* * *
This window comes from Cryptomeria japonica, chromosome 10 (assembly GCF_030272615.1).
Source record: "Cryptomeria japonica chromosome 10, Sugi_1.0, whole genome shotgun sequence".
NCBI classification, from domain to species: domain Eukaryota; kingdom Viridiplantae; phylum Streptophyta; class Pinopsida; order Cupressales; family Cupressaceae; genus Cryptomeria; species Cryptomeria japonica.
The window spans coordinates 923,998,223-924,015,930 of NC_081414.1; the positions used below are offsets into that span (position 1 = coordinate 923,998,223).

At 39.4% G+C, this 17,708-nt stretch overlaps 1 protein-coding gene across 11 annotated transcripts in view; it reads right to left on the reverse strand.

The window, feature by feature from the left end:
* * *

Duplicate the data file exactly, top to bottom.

This window comes from Cryptomeria japonica, chromosome 10 (assembly GCF_030272615.1).
Source record: "Cryptomeria japonica chromosome 10, Sugi_1.0, whole genome shotgun sequence".
NCBI classification, from domain to species: domain Eukaryota; kingdom Viridiplantae; phylum Streptophyta; class Pinopsida; order Cupressales; family Cupressaceae; genus Cryptomeria; species Cryptomeria japonica.
The window spans coordinates 923,998,223-924,015,930 of NC_081414.1; the positions used below are offsets into that span (position 1 = coordinate 923,998,223).

At 39.4% G+C, this 17,708-nt stretch overlaps 1 protein-coding gene across 11 annotated transcripts in view; it reads right to left on the reverse strand.

The window, feature by feature from the left end: